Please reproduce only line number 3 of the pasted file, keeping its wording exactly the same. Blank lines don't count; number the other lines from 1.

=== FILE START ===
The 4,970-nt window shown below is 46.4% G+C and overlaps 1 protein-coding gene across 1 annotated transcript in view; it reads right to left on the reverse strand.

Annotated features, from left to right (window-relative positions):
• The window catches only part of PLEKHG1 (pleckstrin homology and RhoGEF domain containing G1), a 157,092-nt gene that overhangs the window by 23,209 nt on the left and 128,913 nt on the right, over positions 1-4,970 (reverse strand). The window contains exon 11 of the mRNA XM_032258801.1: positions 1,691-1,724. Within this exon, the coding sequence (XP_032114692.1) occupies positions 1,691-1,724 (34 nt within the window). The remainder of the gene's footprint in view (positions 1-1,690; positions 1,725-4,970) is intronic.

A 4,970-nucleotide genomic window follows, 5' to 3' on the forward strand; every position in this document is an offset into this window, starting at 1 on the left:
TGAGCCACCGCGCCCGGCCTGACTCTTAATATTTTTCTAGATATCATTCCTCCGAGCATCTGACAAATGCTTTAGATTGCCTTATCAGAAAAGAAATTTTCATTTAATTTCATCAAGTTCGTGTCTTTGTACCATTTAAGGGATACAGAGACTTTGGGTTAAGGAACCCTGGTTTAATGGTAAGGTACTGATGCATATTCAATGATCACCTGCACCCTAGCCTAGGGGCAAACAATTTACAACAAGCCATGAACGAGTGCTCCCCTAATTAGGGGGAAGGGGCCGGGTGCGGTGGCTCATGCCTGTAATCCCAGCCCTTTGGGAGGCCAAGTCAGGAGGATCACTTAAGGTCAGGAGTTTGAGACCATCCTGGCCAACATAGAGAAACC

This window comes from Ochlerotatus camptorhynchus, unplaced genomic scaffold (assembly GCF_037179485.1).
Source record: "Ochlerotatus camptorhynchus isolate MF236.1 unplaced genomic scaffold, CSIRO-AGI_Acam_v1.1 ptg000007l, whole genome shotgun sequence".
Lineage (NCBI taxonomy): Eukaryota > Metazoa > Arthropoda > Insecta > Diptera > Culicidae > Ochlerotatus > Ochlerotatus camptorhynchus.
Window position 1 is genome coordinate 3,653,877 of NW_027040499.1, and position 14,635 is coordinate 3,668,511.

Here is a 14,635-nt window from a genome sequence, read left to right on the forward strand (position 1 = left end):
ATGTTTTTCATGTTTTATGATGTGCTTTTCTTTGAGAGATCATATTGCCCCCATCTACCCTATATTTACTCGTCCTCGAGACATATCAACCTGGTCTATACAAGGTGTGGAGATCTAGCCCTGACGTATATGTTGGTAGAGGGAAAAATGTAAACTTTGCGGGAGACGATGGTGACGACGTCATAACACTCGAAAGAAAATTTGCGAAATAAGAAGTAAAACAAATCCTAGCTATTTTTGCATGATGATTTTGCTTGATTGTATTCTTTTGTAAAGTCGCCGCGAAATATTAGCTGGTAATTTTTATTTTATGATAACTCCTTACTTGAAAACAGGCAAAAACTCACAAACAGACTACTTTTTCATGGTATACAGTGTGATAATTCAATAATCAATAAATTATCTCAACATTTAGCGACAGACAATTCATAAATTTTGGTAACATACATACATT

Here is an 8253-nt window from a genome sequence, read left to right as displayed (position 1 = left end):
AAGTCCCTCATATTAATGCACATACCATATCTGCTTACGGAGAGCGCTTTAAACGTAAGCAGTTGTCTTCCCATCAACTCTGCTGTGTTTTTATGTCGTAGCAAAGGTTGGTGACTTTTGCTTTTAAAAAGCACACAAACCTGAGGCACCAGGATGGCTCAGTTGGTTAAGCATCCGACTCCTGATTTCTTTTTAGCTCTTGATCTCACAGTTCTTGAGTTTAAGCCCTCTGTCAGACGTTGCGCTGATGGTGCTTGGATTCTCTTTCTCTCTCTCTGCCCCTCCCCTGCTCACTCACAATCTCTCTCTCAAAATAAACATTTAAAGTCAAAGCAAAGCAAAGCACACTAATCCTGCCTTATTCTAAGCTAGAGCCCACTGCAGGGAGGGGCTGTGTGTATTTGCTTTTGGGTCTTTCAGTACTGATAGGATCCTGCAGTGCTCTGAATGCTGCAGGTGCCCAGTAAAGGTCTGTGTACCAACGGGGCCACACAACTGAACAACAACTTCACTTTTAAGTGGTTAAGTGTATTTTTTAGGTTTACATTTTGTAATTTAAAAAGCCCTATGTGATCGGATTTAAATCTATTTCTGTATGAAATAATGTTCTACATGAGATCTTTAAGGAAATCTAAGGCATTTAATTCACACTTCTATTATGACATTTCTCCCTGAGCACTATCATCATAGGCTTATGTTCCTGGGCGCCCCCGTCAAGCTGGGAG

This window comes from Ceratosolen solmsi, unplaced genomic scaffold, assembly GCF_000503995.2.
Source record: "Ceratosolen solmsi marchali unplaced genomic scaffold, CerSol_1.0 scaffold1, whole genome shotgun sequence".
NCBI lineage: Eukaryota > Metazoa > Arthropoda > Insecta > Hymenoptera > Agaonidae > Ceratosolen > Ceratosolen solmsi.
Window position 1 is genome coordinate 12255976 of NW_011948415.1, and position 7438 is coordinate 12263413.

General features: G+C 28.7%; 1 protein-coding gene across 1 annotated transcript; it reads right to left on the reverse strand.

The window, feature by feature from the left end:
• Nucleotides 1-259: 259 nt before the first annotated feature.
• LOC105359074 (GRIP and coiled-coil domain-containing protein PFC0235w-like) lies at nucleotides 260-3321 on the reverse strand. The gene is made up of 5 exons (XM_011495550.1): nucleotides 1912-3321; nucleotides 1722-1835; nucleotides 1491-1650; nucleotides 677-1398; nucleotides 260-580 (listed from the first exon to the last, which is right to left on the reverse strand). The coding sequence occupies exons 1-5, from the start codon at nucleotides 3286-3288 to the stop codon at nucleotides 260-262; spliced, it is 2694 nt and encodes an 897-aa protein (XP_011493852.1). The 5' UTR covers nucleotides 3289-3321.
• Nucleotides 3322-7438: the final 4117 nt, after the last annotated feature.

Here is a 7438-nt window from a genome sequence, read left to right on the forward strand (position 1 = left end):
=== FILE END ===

• The window catches only part of PLEKHG1 (pleckstrin homology and RhoGEF domain containing G1), a 157,092-nt gene that overhangs the window by 23,209 nt on the left and 128,913 nt on the right, over positions 1-4,970 (reverse strand). The window contains exon 11 of the mRNA XM_032258801.1: positions 1,691-1,724. Within this exon, the coding sequence (XP_032114692.1) occupies positions 1,691-1,724 (34 nt within the window). The remainder of the gene's footprint in view (positions 1-1,690; positions 1,725-4,970) is intronic.